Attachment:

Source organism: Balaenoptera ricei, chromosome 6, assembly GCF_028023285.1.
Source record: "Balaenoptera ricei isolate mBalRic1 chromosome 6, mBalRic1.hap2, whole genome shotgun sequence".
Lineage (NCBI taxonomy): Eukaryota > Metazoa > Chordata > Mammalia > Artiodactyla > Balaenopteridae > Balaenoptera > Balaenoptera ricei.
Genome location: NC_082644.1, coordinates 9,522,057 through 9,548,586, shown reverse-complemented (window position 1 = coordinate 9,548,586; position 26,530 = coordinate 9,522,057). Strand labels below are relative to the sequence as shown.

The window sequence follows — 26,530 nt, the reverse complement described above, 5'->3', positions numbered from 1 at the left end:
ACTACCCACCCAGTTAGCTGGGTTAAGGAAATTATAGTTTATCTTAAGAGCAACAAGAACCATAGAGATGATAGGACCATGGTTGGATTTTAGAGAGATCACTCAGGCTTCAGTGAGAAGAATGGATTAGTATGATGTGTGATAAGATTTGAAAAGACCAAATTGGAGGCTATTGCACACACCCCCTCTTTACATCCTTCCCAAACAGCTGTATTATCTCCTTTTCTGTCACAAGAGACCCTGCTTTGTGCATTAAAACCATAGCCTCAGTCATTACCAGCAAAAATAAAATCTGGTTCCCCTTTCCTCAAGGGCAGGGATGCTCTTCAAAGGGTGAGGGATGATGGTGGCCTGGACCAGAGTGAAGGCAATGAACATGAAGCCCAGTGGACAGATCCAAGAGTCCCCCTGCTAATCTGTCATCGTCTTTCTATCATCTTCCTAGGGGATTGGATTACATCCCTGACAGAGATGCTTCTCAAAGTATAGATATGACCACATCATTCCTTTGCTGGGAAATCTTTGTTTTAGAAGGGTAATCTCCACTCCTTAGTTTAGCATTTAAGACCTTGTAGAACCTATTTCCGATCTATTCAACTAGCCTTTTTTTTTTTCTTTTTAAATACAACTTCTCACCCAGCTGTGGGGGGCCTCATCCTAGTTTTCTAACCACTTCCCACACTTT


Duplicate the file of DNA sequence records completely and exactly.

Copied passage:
Source organism: Balaenoptera ricei, chromosome 6, assembly GCF_028023285.1.
Source record: "Balaenoptera ricei isolate mBalRic1 chromosome 6, mBalRic1.hap2, whole genome shotgun sequence".
Lineage (NCBI taxonomy): Eukaryota > Metazoa > Chordata > Mammalia > Artiodactyla > Balaenopteridae > Balaenoptera > Balaenoptera ricei.
Genome location: NC_082644.1, coordinates 9,522,057 through 9,548,586, shown reverse-complemented (window position 1 = coordinate 9,548,586; position 26,530 = coordinate 9,522,057). Strand labels below are relative to the sequence as shown.

The window sequence follows — 26,530 nt, the reverse complement described above, 5'->3', positions numbered from 1 at the left end:
ACTACCCACCCAGTTAGCTGGGTTAAGGAAATTATAGTTTATCTTAAGAGCAACAAGAACCATAGAGATGATAGGACCATGGTTGGATTTTAGAGAGATCACTCAGGCTTCAGTGAGAAGAATGGATTAGTATGATGTGTGATAAGATTTGAAAAGACCAAATTGGAGGCTATTGCACACACCCCCTCTTTACATCCTTCCCAAACAGCTGTATTATCTCCTTTTCTGTCACAAGAGACCCTGCTTTGTGCATTAAAACCATAGCCTCAGTCATTACCAGCAAAAATAAAATCTGGTTCCCCTTTCCTCAAGGGCAGGGATGCTCTTCAAAGGGTGAGGGATGATGGTGGCCTGGACCAGAGTGAAGGCAATGAACATGAAGCCCAGTGGACAGATCCAAGAGTCCCCCTGCTAATCTGTCATCGTCTTTCTATCATCTTCCTAGGGGATTGGATTACATCCCTGACAGAGATGCTTCTCAAAGTATAGATATGACCACATCATTCCTTTGCTGGGAAATCTTTGTTTTAGAAGGGTAATCTCCACTCCTTAGTTTAGCATTTAAGACCTTGTAGAACCTATTTCCGATCTATTCAACTAGCCTTTTTTTTTTTCTTTTTAAATACAACTTCTCACCCAGCTGTGGGGGGCCTCATCCTAGTTTTCTAACCACTTCCCACACTTT